Friday, March 22, 2013

Joab Dower in the Great Cedar Swamp #1 (#FridayFlash)

This four-part story is an echo of Robert E. Howard's "Solomon Kane" stories. Enjoy!


Photo credit: Keith Survell, Flickr (Creative Commons)
A long shadow on the road, lined with the glory of the setting sun, gave people pause to squint into the light. That was the first the folk of Bethany saw of the Most Reverend Joab G. Dower.

As the man of God drew closer, the folk murmured amongst themselves. Those of the Papist persuasion crossed themselves. Dower wore a wide-brimmed hat and a traveling cloak, both of them as black as the heart of Satan. He was a tall man, standing a full four cubits and more, a head taller than any man of Bethany, and thin as a fencepost. His scowl could curdle fresh milk.

“Direct me to the church,” Dower told the first man he saw. “There I will take lodging with your pastor.”

“Beg pardon, sir,” the man stammered, wringing his hat, “but our pastor died four, five years ago. They never sent us another.”

None would have credited the possibility, had they not seen it themselves, but Dower’s scowl deepened even further. “Well. I suppose there is a rectory attached to the church proper?”

“Y—yes, sir, there is. Shut up it’s been, since Pastor Martin departed. But you’re welcome to use it.”

“Then I will. And I will hold a service at sunrise, on the morrow. Do spread the word. After you lead me to the rectory, of course.”

“We do beg your pardon for the condition of the place,” said the guide, standing in the rectory with Dower. “None have been in it since Pastor Martin went to Glory, sir.”

Dower raised his hat and knocked down the thick cobwebs over the dusty bed. “It will do, Mister Hat-wringer. If Providence has left behind a broom, I will make it suitable for the short time I intend to stay.”

The guide, perhaps not finding Dower’s appellation to his liking, set his crumpled hat upon his head and departed. Finding a candle in the deepening gloom, Dower produced a tinder-box and lit it, then made a circuit of the rectory. But for the years of neglect, all was as it should be. The place smelt of dust; that was an honest odor, not one foul but only what it was. The rectory and church were yet hallowed ground, and there was a broom lying on the kitchen floor.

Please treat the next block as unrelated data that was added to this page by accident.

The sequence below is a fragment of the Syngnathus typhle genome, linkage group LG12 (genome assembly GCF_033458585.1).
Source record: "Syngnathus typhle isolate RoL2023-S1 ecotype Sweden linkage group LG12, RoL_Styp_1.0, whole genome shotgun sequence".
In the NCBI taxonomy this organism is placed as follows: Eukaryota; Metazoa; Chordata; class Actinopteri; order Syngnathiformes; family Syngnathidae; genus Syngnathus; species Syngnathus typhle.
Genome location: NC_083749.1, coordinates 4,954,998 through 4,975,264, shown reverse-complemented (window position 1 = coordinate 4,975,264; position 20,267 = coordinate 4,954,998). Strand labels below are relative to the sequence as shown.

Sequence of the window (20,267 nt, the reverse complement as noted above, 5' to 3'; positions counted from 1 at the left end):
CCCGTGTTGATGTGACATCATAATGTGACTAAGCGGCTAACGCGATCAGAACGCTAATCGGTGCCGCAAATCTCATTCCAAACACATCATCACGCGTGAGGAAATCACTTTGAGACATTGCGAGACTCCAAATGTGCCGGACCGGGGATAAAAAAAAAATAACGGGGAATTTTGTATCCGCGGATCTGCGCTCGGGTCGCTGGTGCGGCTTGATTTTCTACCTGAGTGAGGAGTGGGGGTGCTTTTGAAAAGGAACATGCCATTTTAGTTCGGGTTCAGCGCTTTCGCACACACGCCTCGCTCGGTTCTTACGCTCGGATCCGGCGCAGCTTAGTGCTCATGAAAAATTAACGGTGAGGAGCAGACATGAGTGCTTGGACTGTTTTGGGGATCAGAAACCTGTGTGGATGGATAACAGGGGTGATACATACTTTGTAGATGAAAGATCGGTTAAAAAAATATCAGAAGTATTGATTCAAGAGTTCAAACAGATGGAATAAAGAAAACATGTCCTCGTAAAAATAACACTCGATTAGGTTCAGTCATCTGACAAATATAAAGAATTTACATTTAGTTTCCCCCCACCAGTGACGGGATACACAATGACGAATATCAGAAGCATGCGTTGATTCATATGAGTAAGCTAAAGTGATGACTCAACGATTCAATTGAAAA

After knocking down cobwebs and sweeping most of the dust into one corner, Dower knelt next to the lumpy bed. “Lord God,” he prayed, “Thou hast led Thy servant to this place, for Your divine purpose. Let me serve You to the best of my ability, then may I soon depart. Amen.” He rose, lay his bedroll across the mattress, and lay upon it. Many a night had Joab G. Dower spent on the cold ground, so any bed was welcome. He blew out the candle and slept.


Dower rose before dawn, broke his fast with bread, water, and prayer, and entered the church through a hallway connecting it to the rectory. He felt a twinge of surprise to find the church, nearly as dusty as the rectory, close to full at this early hour. Folk yawned or slouched in the pews, but for a handful standing in the narthex. One of those was a young woman, standing apart from the others, arms folded. Unlike the others, she met his gaze with a boldness not even the men here seemed to feel.

Laying his well-worn Bible on the pulpit, Dower opened to the passage he’d marked and began his sermon. “Lo, saith the Lord, I am with thee, even unto the end of the age.” He paused to look at the flock. “The Lord could well have written that, with this place in mind. For verily, the Lord hast not forsaken you, though you languish in this place, sheep without a shepherd. The same Lord sends me not to speak to you words of comfort, but to do battle with the demons that plague you.” A murmur went up at that, but Dower preached on.

After the sermon, he offered the traditional benediction, then strode down the aisle and out the doors into the grey morning light.

“It’s true, then?” one of the older men asked him. “God has sent you to us?”

“He has,” said Dower. “But He has left it unto you to tell me the nature of the Evil that I am to confront.”

“None has seen it,” said another. “Or if they have, they ain’t lived to tell of it. But it dwells in the Great Cedar Swamp, and roams the land on the new moon, devouring those it can find.”

“And the new moon is tonight.” The servant of the Lord scowled. “And I must find a guide afore time.”

“I’ll go with ya,” a woman’s voice broke the silence. It was the young woman who had watched him from the narthex. “None other have the nerve.”

Dower’s disapproving gaze raked the woman from bonnet to boots. Up close, a spray of freckles across her cheeks reflected the red hair that strayed from her bonnet. A girl’s face on a woman’s body, but he tamed that sinful thought. “And you do?” he asked at last.